publishing 25 June 2010, but some copies already available

$17.82 [amazon.com]
Palgrave Macmillan, hbk, 1st edition (25 May, 2010)
ISBN-10: 0230102085
ISBN-13: 978-0230102088

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another step towards the electric car

“We plugged the i-MiEV into the Eaton charger and were ready to roll 25 minutes later. That’s all the time the charger needed to “fill” the i-MiEV’s battery to an 80 percent state of charge. Don’t have 25 minutes? Mitsubishi says 10 minutes on a quick-charger will get the battery to 50 percent. Why only 80 percent? Because the amount of time needed to get that last 20 percent rises quickly to an hour or more, Patterson said. The point of Level 3 charging to to get as much juice into the pack as quickly as possible.”

“There are still a lot of questions about the technology, not the least of which who’s going to pay for the juice. Some businesses in EV-crazy towns along the West Coast offer free 110-volt or 220-volt charging because they know it will draw customers — much like coffee shops offer free wi-fi.

“ “I have the choice of three different grocery stores,” Scott said. “I chose the one that has an electric charger. Businesses will learn that people will spend money in your store if you have a charger for them. My wife will spend $80 on groceries and get 20 cents worth of electricity.” ”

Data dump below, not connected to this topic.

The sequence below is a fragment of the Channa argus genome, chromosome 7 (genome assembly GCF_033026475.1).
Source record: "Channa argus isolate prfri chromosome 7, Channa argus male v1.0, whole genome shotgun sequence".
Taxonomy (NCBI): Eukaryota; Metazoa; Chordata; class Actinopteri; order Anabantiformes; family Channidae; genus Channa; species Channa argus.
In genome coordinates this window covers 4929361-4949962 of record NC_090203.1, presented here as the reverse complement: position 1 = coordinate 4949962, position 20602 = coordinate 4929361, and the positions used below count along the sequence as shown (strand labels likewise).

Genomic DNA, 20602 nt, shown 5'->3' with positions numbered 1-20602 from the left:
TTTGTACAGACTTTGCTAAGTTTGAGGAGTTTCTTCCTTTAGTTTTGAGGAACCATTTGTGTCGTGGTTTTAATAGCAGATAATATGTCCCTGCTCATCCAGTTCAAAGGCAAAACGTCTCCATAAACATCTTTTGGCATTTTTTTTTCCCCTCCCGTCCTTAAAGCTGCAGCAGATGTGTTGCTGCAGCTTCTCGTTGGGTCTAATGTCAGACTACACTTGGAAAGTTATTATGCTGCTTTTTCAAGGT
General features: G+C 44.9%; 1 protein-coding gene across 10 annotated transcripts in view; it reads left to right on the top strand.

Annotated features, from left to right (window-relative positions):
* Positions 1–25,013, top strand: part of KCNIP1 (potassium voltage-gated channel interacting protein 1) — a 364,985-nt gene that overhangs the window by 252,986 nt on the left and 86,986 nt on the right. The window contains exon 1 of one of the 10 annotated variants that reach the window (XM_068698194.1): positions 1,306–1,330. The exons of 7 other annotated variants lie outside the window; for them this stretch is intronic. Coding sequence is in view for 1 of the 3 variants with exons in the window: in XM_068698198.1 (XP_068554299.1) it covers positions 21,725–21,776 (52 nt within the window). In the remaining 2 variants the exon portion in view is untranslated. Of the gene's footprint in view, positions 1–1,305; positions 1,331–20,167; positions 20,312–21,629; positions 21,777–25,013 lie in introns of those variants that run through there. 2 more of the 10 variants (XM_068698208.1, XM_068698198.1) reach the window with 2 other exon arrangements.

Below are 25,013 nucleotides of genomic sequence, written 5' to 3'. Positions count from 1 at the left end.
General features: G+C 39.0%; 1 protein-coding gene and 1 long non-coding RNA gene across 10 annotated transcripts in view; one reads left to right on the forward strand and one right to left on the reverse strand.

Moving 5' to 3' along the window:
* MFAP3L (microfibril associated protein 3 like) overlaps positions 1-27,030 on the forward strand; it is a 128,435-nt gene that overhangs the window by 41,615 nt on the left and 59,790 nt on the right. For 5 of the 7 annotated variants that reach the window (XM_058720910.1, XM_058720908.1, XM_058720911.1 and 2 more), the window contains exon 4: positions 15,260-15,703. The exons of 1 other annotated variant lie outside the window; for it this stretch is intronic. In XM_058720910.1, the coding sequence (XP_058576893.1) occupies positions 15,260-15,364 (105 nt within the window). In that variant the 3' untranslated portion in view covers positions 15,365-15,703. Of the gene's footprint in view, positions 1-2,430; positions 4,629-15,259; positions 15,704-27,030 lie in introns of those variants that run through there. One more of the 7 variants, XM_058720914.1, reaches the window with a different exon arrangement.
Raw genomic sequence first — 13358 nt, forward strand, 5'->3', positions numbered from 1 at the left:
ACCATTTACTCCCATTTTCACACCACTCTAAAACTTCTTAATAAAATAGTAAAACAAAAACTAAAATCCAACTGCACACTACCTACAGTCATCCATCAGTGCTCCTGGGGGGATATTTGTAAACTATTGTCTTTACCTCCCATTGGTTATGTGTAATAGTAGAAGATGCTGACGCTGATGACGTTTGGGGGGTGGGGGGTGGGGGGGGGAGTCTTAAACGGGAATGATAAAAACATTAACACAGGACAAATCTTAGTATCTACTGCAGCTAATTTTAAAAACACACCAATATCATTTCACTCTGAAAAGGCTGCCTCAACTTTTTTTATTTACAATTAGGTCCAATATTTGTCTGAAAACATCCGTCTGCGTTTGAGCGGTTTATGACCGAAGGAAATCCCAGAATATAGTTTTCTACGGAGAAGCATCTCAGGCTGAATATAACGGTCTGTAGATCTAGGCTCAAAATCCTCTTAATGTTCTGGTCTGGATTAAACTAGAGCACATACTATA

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fuel cells and battery-powered vehicles

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gulf of mexico crude spill set to be yet another major disaster - now 200,000 gallon-a-day leak

How come this is “all BP’s fault”?

People buy the oil, people waste the oil, people demand the oil, people will sell their grandmothers for oil.

Governments make a fortune in oil taxes. The politicians seek ‘donations’ from the industry.

The BP rig was contracted out to a rig operation company.

Of course, suing yourself or the government is not so profitable as making BP the patsy.

Two years ago, it would have been all George Bush’s fault.

The immaturity of public debate and politics is a public embarrassment.

The ultimate responsibility is government regulation. The highly regulated nuclear industry has an incredibly safe record. [book review: The nuclear energy option by Bernard L. Cohen]

 Marker at abelard.org

Thank the lord it wasn’t a bucket dropped in a clean safe nuclear power station, or you would never hear the last of it!

“At least 11 people were missing and seven others were critically injured after an explosion on an oil rig in the Gulf of Mexico, the US Coast Guard said Wednesday.” [Quoted from earthtimes.org]

related material
Fossil fuel disasters
Major oil spills
nuclear power - is nuclear power really really dangerous?